LONDON (Reuters) - Juan Martin del Potro’s extraordinary Wimbledon semi-final loss to world number one Novak Djokovic on Friday confirmed the Argentine is ready to challenge again for a place at the top table.
Djokovic edged a high-quality match 7-5 4-6 7-6(2) 6-7(6) 6-3 in four hours and 43 minutes, the longest ever Wimbledon semi-final.
Del Potro looked set for the big time when at the age of 20 he beat Roger Federer, then the world number one, in the 2009 U.S. Open final.
But his career was in the balance after wrist surgery and a virtually non-existent 2010 season, and he had failed to reach another grand slam semi-final until this week.
“Now I go into the United States circuit up to the U.S. Open with the best motivation knowing I’m on course again,” Del Potro, the world number eight, told reporters.
“This has been my best Wimbledon, my best matches of the year,” said the Argentine, who has worked doggedly over the last two and a half years to overcome injuries and revive his hopes of breaking into the elite.
“There’s a great difference between how I came into the tournament and how I leave it,” added Del Potro.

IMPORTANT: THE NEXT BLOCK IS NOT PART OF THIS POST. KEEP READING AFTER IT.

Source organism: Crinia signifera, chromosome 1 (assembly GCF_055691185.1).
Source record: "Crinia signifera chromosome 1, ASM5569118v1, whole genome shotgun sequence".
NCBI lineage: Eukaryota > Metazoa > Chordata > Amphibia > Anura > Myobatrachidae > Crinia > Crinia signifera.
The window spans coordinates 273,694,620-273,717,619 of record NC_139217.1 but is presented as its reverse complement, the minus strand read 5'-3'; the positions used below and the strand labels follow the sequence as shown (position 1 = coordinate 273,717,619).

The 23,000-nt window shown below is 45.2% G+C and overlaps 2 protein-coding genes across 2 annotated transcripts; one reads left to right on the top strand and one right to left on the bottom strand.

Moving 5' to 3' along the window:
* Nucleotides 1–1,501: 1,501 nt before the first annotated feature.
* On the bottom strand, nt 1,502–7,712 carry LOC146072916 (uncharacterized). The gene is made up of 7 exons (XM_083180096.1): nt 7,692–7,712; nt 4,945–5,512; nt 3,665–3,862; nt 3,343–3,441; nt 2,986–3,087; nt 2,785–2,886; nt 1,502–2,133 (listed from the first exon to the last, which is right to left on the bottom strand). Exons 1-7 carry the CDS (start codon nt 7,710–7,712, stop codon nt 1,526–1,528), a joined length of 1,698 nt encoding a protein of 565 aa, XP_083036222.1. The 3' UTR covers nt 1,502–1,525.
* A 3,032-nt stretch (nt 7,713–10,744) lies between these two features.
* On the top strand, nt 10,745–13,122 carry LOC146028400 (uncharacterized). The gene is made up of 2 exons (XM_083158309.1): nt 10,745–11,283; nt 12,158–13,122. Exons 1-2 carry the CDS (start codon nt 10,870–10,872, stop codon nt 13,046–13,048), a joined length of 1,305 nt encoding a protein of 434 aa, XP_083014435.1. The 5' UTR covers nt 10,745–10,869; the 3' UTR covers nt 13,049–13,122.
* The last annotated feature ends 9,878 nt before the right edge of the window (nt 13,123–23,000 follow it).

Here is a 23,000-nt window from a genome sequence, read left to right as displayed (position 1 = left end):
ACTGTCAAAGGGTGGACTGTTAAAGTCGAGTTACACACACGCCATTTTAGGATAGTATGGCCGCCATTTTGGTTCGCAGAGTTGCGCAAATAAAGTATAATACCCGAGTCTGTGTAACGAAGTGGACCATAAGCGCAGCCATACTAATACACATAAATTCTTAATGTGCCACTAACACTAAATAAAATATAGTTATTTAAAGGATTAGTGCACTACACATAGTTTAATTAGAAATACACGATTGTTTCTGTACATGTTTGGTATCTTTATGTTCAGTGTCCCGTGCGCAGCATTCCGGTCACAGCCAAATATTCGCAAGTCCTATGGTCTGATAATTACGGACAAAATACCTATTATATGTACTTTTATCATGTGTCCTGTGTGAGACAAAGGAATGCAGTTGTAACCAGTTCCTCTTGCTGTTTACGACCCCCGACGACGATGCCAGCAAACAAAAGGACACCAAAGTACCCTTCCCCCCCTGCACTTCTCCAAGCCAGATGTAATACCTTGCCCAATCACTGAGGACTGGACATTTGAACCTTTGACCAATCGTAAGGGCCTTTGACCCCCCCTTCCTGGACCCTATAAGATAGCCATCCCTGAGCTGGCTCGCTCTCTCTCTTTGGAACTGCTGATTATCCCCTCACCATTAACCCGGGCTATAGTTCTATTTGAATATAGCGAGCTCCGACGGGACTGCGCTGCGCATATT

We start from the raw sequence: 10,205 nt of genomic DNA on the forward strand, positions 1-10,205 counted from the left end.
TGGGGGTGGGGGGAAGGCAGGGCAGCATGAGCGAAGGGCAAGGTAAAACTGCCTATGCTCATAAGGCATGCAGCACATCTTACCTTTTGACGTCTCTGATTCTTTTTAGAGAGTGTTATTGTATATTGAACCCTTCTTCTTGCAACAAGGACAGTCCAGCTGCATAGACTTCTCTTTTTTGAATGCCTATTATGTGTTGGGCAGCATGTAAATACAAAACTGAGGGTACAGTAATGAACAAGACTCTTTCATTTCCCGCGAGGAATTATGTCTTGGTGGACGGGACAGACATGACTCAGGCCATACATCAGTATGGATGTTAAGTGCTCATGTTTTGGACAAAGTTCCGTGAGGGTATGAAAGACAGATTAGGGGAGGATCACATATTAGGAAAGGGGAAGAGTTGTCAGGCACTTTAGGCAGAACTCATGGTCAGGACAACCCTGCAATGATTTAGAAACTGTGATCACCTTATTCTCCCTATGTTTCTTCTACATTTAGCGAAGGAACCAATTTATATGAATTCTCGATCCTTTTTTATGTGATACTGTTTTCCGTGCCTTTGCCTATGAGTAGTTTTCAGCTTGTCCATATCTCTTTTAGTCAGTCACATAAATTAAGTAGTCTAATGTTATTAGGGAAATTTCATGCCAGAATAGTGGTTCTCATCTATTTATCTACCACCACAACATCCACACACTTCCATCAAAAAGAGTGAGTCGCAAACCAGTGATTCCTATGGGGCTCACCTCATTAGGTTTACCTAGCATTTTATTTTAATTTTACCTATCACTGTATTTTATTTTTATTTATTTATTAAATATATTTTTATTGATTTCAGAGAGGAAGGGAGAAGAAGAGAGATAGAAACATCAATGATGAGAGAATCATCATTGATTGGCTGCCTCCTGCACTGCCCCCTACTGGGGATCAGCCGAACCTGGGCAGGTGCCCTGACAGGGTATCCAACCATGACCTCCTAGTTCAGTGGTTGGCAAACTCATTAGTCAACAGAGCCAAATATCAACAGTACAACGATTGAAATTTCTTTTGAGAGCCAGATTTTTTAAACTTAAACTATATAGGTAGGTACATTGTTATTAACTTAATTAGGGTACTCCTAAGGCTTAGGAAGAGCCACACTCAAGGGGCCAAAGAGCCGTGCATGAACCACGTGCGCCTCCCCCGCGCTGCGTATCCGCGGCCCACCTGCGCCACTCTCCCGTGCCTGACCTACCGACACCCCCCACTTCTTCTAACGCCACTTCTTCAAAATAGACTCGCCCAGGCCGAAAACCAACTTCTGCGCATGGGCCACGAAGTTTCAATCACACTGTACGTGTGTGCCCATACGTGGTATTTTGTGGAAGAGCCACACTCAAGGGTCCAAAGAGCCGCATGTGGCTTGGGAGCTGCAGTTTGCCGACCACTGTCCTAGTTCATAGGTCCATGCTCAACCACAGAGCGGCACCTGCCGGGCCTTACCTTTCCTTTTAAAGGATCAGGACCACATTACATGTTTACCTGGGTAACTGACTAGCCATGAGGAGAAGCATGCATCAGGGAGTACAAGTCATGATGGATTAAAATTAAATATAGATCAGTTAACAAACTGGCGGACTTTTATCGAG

Del Potro has the game to live with the very best as he showed on Center Court where he beat Djokovic last year to win the bronze medal at the Olympic Games.
“I always had faith that I could win,” he added as he recalled saving two match points in a memorable fourth set tiebreak to take the match into a decider.
“To lose like that is hard, there are matches that both players deserve to win,” said Del Potro.
The Argentine recognized that in time he would be able to look back on his performance with pride and the match as one of the great ones in a grand slam tournament.
“If I go on this way playing against Novak, Rafa (Nadal), the other guys (like Federer and Andy Murray), it’s going to be very interesting for me, a good fight, good battles coming. I will be ready for that,” he said.
“I know this is the way to beat this kind of player… I played my best tennis on a grass court from a long time, but it was not enough to beat the number one in the world.”
Del Potro enjoyed support from the majority of the crowd with his excellent tennis and fighting spirit against a tenacious and, at times, inspired Djokovic.
“What I experienced in there (on the court) was special, it had been a long time since I had played like that,” he said.
“I think the crowd enjoyed the match a lot. Amazing, I really enjoyed watching them as well. When I was down at moments in the match, I saw the crowd, they were clapping me, and that helped me a lot for sure.
“For me it was fantastic, because losing two sets to one against the number one in the world, if the crowd doesn’t cheer me, it’s tough to come back.
“They helped me a lot to fight, to keep trying, keep going. Of course I’m sad now, but in couple of days I will see how big the match was.”
Editing by Ed Osmond